Archive for November, 2008

Billy Davis – Stanky (Get Funky)

November 30, 2008

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Billy Davis

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Listen – Billy Davis – Stanky (Get Funky)- MP3″

Greetings all.

I hope all is well on your end, and that you had time last week to enjoy your Thanksgiving (assuming you celebrate said holiday), and to dig into the latest Funky16Corners Radio mix. If you haven’t yet had a chance to check out the Funky16Corners Radio Show over at Viva Radio, please do so. The last two weeks shows are archived for your listening pleasure, and there will be a new show this Thursday at 9PM.
In related news, I’m working on a guest mix for the cats over at Hook and Sling, so keep your eyes and ears peeled for that one (it’s a KILLER!).
Here on my end, things are still chaotic, but we have achieved a token level of stability, so onward and upward as they say.
The tune I bring you today is something I unearthed many years ago in one of my favorite Philly area record holes, a place so stanky (how apropos…) with cee-gar smoke that all 45s had to be bathed and resleeved once they arrived back at the crib.
Billy Davis’ ‘Stanky (Get Funky)’ is one of those records that has instant ‘label appeal’ – what self respecting crate digger would pass up a title like that?? – and as soon as you pull down the ones and zeros, I think you’ll agree that it has audio staying power as well.
Oddly enough, as I mentioned before, I’ve had this 45 for years, and have hardly ever crossed paths with anyone else that knew it. So, I sit down to do a little research on this one and discover quickly that at some point it gained a certain level of popularity in the soul clubs of the UK, where my two-dollar record now seems to be changing hands for well North of the one-hundred-clam mark.
This of course warms the cockles of my heart. Even though I have no intention of selling it, I still dig it when I see a record I picked up for a mere bag of shells rocketing in price. It’s the kind of statistic I can refer to whenever my lovely wife starts to wonder why I’m buying all this wax…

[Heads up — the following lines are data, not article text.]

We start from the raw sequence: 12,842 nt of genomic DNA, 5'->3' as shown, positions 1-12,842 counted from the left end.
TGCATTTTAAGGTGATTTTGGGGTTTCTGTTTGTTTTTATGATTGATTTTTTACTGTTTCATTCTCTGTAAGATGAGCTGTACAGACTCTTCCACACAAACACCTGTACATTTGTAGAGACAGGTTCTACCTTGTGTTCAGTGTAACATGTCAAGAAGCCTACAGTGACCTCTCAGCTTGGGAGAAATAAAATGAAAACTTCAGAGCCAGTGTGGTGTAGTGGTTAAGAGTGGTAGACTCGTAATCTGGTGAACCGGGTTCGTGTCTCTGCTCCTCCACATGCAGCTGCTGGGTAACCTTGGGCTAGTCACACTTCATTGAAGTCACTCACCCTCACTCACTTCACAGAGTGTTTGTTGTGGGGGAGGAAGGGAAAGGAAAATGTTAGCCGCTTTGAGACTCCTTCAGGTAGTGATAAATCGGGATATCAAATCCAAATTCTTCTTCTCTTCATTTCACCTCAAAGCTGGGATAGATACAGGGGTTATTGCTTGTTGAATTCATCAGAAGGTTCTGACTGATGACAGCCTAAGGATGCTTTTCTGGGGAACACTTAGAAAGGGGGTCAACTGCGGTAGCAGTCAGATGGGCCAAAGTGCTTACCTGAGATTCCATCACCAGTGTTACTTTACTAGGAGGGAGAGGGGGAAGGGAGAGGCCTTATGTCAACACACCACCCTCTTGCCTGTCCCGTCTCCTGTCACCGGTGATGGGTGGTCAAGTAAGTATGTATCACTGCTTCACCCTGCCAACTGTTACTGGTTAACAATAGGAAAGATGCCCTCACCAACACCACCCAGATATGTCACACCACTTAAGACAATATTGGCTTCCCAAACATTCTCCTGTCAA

Anyway…’Stanky (Get Funky)’ is a slamming but of funky soul, with a bluesy edge. I’ve never been able to track down any solid information on Billy Davis, other than I’m pretty sure he’s not the Billy Davis who was a groundbreaking A&R man at Chess records in the 60s. Though I can’t be sure (I tried to check) I think that the man who laid down this little bit of soulful dynamite is in fact the man at the other end of this link. If I find out for sure, I’ll let you know.
The record itself is one of those sure-fire floor fillers (probably why the UK soulies love it so) with a rock solid bass/drums combo that sounds absolutely beautiful pouring out of a big, loud sound system. The sentimental tale of the love of a man for his gee-tar, the tune was cowritten by Davis and Burnetta ‘Bunny’ Jones. Jones, show got her start as a NY area hairdressing entrepreneur, went on to be a pioneer in the recording industry, eventually becoming the first woman to own and operate a 24 track recording studio. She was also a songwriter, with the gay anthem ‘I Was Born This Way’ among her many credits.
If anyone has any details on Billy Davis, or the Davis/Jones connection, please drop me a line.
Until then, get up outcha seat and groove to this one.

Peace
Larry

PS If you missed either of the first two Funky16Corners Radio Shows over at Viva Internet Radio, they’re archived here, and show number three will drop this Thursday at 9PM.

PSS Don’t forget to head over to Iron Leg for the original version of a folk rock classic

PSS Check out Paperback Rider as well.

Funky16Corners Radio Show TONIGHT! Thurs 11/27 9PM

November 26, 2008

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Greetings all.

Happy Thanksgiving!